*please note, some posts on this website do contain affiliate links*

I’m in love. E doesn’t seem threatened, which is a good thing. The problem is, sometimes I just can’t find my beloved, or my love just can’t handle sitting in the car on a hot day. And that’s the downside of chocolate love.

Eating Evolved has Chocolate Coconut Butter cups, and they’re just amazing. Really rich, really creamy and really satisfying. I’ve had the classic, the caramel and the mint (banana just doesn’t sound good to me, but to each their own). They’re just sweet enough, but don’t give the sugar high with a crash. They’re also vegan, Paleo, whole-food and simple ingredients. They’re also most likely low FODMAP-ish (coconut sugar isn’t tested yet)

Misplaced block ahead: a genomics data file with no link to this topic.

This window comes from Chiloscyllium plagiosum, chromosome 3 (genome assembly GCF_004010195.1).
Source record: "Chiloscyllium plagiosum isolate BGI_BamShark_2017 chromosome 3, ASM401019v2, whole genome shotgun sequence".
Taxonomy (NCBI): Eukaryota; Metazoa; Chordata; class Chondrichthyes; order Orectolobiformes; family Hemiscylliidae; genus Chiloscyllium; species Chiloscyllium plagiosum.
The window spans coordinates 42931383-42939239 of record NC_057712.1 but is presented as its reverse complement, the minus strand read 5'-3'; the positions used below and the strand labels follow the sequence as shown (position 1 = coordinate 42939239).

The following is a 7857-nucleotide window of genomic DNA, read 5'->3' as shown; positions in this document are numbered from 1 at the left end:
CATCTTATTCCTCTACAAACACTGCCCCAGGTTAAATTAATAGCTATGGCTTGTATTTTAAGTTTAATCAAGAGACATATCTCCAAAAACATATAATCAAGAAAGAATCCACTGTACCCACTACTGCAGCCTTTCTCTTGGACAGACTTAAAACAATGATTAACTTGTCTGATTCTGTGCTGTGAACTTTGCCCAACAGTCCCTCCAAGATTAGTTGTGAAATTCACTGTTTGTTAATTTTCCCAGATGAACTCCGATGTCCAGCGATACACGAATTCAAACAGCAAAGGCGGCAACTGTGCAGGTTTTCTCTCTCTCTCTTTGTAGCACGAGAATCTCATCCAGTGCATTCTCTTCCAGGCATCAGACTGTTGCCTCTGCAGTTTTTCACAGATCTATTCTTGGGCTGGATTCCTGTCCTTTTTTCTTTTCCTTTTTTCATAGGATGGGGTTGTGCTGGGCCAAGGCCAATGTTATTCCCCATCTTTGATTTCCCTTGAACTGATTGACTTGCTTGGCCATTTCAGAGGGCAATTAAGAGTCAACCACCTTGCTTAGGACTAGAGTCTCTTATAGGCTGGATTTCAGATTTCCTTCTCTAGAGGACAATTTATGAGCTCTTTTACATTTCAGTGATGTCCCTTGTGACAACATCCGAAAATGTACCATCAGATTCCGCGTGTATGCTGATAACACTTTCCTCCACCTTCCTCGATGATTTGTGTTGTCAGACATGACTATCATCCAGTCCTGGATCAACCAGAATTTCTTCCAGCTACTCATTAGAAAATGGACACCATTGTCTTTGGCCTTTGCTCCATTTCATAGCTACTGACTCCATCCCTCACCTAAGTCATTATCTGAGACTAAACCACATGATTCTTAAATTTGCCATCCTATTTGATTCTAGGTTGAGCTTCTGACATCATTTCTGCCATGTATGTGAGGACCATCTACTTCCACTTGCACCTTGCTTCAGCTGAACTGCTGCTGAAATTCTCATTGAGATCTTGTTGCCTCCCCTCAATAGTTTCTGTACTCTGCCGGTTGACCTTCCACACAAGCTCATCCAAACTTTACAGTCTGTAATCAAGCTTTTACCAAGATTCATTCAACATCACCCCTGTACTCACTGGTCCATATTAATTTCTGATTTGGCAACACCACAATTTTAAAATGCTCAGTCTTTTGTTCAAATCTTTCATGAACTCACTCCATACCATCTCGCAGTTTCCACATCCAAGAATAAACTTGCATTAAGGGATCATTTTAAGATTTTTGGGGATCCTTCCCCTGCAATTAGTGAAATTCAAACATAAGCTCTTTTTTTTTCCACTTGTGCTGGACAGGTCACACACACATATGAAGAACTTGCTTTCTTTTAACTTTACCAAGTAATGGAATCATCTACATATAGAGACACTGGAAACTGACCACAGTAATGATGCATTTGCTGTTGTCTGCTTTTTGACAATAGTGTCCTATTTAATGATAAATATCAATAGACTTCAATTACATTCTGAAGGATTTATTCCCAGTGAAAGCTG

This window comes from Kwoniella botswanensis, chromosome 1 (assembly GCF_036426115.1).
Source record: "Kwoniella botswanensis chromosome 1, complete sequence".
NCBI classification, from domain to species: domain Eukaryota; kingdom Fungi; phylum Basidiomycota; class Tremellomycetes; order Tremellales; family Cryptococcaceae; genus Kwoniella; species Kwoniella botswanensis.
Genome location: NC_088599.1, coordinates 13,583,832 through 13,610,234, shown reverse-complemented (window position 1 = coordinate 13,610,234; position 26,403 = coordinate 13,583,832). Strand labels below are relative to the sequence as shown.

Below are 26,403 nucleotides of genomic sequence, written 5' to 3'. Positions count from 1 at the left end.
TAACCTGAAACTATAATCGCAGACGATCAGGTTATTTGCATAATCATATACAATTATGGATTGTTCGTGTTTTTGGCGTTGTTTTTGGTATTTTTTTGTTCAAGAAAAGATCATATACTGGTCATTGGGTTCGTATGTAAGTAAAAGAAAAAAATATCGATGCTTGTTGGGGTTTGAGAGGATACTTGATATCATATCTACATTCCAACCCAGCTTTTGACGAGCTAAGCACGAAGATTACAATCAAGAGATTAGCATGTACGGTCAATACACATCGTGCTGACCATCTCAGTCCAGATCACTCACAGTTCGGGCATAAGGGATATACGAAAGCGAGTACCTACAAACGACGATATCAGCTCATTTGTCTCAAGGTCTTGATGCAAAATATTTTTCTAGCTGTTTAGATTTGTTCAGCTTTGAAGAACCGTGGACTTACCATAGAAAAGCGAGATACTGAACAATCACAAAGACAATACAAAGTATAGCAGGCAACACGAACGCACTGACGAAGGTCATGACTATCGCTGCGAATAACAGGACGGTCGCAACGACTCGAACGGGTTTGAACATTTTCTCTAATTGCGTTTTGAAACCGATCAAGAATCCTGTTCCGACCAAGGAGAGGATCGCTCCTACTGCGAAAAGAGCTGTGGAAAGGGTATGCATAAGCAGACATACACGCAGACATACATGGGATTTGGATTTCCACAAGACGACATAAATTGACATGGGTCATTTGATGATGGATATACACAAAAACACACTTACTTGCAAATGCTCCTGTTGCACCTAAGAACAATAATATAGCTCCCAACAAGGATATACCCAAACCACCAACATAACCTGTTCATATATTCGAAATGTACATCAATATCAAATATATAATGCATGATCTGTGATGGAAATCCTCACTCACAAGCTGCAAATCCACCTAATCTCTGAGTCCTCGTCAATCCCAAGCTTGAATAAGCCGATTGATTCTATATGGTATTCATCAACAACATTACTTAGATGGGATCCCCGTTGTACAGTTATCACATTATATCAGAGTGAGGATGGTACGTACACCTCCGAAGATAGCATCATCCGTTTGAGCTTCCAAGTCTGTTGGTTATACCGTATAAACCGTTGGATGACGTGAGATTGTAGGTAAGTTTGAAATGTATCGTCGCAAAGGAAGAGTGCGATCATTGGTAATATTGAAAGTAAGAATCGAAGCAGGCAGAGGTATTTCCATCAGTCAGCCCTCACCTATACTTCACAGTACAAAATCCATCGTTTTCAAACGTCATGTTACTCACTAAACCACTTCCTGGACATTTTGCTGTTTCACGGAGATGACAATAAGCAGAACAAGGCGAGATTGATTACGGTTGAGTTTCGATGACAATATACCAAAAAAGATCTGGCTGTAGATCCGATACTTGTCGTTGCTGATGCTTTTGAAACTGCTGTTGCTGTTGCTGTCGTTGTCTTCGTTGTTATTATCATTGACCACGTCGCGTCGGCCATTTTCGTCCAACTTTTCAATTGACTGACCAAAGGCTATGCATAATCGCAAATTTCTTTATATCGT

The only problem is they can be hard to find locally. Mom’s sometimes has them locally, and so does Roberta’s in Fairfax.

You can make them at home fairly easily. I’ve used a recipe like my Honey Mint Cups  but just put coconut butter as the filling. They were delicious I gave (some) away around the holidays but to be totally honest, I haven’t had the time to make them regularly.

I have not been reimbursed for this post and have no financial or other connection with Eating Evolved. It’s simple–when you’re in love, you want to tell the world!


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My IBS Journey

April is IBS awareness month, and for way too many of my years, I’ve been entirely too aware of IBS. You could say it owned me for parts of the past decade. I know many of you can relate.

So here’s my story and a few thoughts on IBS—and this applies to other digestive disorders, too.